The Minnesota Department of Education and the state's colleges and universities are working to redesign the public education system. The goal is to maximize resources, better serve students and communities, and reduce the cost of college and vocational schooling. It's a lot to imagine, and it will require local schools to work more closely with area colleges.
This collaboration comes in conjunction with Minnesota's "World's Best Workforce" program, which the state is implementing to better prepare students for post-secondary schooling. This too is an ambitious effort.
We see worthy goals here. We hope the follow-through is real and that changes in outcomes, for good or bad, are measured.
Class revives tradition
Fairmont Area's building trades class has revived a local tradition, that of students building a house. While the model of putting up a house at the school site and then auctioning it off could not be sustained, a new model seems to be working well this year.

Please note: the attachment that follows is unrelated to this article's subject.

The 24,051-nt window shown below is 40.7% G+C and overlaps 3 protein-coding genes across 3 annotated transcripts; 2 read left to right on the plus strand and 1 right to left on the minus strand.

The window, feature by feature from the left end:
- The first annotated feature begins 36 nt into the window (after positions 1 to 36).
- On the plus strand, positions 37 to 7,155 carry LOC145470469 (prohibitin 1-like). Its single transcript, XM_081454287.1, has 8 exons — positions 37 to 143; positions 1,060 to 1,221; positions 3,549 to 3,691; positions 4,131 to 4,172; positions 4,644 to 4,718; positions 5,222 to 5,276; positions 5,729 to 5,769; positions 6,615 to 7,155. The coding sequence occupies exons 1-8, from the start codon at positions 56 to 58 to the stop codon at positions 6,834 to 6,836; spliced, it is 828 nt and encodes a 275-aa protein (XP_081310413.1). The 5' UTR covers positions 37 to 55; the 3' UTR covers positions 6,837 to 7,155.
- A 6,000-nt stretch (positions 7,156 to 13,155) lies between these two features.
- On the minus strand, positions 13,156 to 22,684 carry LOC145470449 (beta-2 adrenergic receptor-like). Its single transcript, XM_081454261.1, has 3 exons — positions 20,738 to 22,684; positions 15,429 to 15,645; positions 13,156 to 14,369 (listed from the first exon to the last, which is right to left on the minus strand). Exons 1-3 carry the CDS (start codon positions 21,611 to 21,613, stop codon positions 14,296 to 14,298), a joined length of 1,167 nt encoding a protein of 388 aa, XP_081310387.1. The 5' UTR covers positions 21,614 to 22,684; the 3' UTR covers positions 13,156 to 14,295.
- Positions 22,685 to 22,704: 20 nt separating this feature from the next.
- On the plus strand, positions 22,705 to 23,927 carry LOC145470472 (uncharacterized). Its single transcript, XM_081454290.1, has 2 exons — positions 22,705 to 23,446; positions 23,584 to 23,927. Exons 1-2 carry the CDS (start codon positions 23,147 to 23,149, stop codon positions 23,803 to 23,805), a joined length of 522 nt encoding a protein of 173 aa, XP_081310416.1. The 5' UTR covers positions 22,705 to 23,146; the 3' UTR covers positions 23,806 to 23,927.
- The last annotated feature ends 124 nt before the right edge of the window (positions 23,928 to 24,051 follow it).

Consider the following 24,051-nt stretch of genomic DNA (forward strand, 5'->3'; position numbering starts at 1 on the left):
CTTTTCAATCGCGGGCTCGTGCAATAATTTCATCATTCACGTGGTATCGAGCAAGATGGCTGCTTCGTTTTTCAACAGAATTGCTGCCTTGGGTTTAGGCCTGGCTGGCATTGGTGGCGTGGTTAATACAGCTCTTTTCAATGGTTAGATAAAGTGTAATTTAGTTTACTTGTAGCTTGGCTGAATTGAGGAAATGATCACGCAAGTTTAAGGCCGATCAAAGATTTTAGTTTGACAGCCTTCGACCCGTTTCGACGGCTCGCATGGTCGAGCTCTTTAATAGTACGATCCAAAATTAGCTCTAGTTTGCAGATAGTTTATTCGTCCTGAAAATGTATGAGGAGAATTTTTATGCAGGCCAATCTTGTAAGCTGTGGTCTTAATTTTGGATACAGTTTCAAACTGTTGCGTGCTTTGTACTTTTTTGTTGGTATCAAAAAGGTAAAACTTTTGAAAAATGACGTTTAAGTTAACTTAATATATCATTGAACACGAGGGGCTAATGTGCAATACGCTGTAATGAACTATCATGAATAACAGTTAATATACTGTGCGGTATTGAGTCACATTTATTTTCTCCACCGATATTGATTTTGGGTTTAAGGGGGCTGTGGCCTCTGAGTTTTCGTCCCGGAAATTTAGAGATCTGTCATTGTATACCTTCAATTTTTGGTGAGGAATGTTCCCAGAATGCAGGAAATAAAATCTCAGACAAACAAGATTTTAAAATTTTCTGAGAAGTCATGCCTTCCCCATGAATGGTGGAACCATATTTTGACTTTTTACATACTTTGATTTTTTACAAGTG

Students are building a home for one of the district's teachers, on his property. Students are actually sub-contractors on the job, working under a professional contractor and sticking strictly to construction - no plumbing or electrical work.
It is not clear if the class will have work next year. We hope anyone interested in helping students learn will give them a shot, by giving the school a call.
Plant back in operation
Fairmont's ethanol plant is getting back to work. Its new name is Green Plains Fairmont, under the ownership of Green Plains Renewable Energy of Omaha, Neb.
Restarting the plant means 56 workers are back on the job. That is good news for them and the local economy. The plant also serves as an outlet for farmers to sell their corn. Nearly 110 trucks of corn are needed each day at the site.
While ethanol remains controversial in the United States and there could be changes in the federal biofuel mandate, Green Plains is optimistic about sales of ethanol overseas as well. We hope the company is right and can make a long-term go of it here.